What are these plastic rails on my hard drive called?
December 7, 2009 11:43 AM   Subscribe

What are these rails which snap into the side of a hard drive and allow it to slide into a bay called? And also, where can I get some more?

My computer's case has absolutely no identifying information, and hell if I can remember who the manufacturer was 5 years after I bought the thing. I tried going into a computer store to get some more, but I couldn't even figure out what I was trying to buy, let alone if they'd have any of them!
posted by billybunny to Computers & Internet (11 answers total)
 
They're called, appropriately enough, drive rails. And there are almost as many varieties of them as there are case designs.
posted by zsazsa at 11:47 AM on December 7, 2009


They are drive rails.
posted by The Light Fantastic at 11:48 AM on December 7, 2009


Best answer: Yeah, drive rails. And they're manufacturer-specific. Those look similar to Dell rails, or maybe Antec, but it's hard to tell exactly. Might need a more detailed photo to be sure.

They are generally vendor-specific; IBM, Dell, HP, etc. all have their own different versions, and then sometimes even have different types between various case styles and models.

It's going to be definite needle-in-haystack time trying to find rails for a generic case made by an unknown manufacturer 5 years ago ... a lot of generic cases are actually Antec, so I'd start your search there. Unfortunately, searching for "antec drive rails" just turns up a lot of people looking for the stupid things, and very few people actually selling them (and a lot of dead links).

If you are installing multiple hard drives, you might consider one of those expansion bays that let you put two or three 3.5" drives into two or more 5.25" bays; you can sometimes mount one of those multi-bay things with one set of rails and then use the bay's (included) rails to mount the drives. Thus letting you continue to use the case with fewer rail pairs than you really need.

Although it's too late for you, just as a general piece of advice for anyone else: when you buy a case, DO NOT WAIT to buy more drive rails. Buy them — as many as you need to fill all the case's internal and external bays — at the same time as the case. Even if you don't use them, they will help you resell the case. Cases tend to be long-lived components as it is, so it's rarely a bad investment. I've gotten burned by this same thing too many times to count; it's obnoxious, and once the case is out of production you have to pay truly extortionate prices for little accessory parts.
posted by Kadin2048 at 11:59 AM on December 7, 2009


Response by poster: Well then, in an attempt to narrow down my haystack, here's the case. Like I said, it has no identifying marks on it. It was on display in pretty much every computer supply store I went into about 5ish years ago. It also came in yellow and red.

You'd think there'd be a standard for this sort of thing...
posted by billybunny at 12:39 PM on December 7, 2009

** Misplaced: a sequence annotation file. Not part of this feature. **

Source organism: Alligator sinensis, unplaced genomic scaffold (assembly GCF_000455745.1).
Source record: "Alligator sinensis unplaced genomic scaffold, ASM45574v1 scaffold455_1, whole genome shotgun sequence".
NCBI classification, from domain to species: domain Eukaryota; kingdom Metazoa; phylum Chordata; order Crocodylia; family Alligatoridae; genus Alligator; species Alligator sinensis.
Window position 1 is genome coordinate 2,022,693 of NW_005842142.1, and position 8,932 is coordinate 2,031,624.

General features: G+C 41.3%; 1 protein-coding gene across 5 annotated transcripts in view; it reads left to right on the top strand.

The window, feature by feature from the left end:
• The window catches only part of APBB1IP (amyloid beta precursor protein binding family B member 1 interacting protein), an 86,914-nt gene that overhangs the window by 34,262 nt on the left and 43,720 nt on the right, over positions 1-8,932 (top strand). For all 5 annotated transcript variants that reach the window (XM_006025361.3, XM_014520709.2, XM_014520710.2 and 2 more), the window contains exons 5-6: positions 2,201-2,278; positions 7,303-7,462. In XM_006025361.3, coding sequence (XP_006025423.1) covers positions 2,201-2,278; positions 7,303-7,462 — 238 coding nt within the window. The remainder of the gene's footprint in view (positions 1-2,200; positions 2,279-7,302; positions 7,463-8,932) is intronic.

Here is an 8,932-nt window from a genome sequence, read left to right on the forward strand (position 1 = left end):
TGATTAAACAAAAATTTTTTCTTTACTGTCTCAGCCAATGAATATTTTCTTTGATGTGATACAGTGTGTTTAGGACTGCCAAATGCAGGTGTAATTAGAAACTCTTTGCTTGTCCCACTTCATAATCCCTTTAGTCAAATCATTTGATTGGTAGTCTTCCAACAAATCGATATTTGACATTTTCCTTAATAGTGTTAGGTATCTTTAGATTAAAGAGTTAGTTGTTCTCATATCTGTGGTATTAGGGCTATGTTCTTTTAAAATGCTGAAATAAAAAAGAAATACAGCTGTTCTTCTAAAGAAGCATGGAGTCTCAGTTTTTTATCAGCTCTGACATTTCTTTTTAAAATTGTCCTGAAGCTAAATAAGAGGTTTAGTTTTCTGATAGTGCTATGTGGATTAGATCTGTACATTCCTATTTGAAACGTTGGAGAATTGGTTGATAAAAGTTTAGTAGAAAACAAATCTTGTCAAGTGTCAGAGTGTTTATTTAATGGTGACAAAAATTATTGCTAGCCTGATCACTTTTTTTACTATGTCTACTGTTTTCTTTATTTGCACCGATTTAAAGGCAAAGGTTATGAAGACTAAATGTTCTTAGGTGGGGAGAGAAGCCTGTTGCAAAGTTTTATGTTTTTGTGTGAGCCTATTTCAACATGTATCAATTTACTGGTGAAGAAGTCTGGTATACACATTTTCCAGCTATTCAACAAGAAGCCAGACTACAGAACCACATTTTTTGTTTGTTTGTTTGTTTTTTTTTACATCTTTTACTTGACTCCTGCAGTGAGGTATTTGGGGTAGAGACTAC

when you buy a case, DO NOT WAIT to buy more drive rails. Buy them — as many as you need to fill all the case's internal and external bays — at the same time as the case.

Can't stress enough how useful this advice is. Often I'll put all that stuff in a ziploc bag and securely tape it in an unused bay or to the bottom of the case— wherever it won't be in the way.

OP, if you can't find more rails, you may be able to fabricate some with hobby polystyrene. They may not lock in the way the factory ones do, but you could make them tight enough to friction fit.
posted by a halcyon day at 12:44 PM on December 7, 2009


Best answer: The PC silencing crowd likes to elastically suspend their hard drives, typically in 5¼" bays. If there are holes that would accommodate this (or you can make them) you could go without rails (and avoid transferring vibration to your case, along with concomitant noise.)

I did it with some elastic from a fabric store in the PC on which I'm typing now -- it was pretty easy.
posted by Zed at 12:58 PM on December 7, 2009


Wow, I always thought that drive rails were standardized. I guess it's just the placement and dimensions of the mounting holes?
posted by ArgentCorvid at 1:34 PM on December 7, 2009


wouldnt elastically suspending an hdd tend to make the drive wobble while spinning thus increasing chances of the head hitting the platter?
posted by majortom1981 at 3:28 PM on December 7, 2009


You make the elastic tight enough that it's not swaying in the breeze. I've never heard anyone report an increased failure rate in any of the dozens of threads on the subject at silentpcreview.com ( <- second-hand anecdotal data.)
posted by Zed at 3:59 PM on December 7, 2009


yup, zip ties and rubber bands in a 5 1/4" bay works a treat. Make sure it's not flapping in the breeze, and don't forget about it when you want to move it, but otherwise ok. You can also just use zip ties if it's a quiet drive. Or popsicle sticks. Or whatever.
posted by defcom1 at 6:17 PM on December 7, 2009


Response by poster: I wound up doing the elastic-from-the-fabric-store thing. It's working, but I'm guaranteed to forget about it the next time I have to move my PC around.

Thanks for the help!
posted by billybunny at 8:51 PM on December 7, 2009


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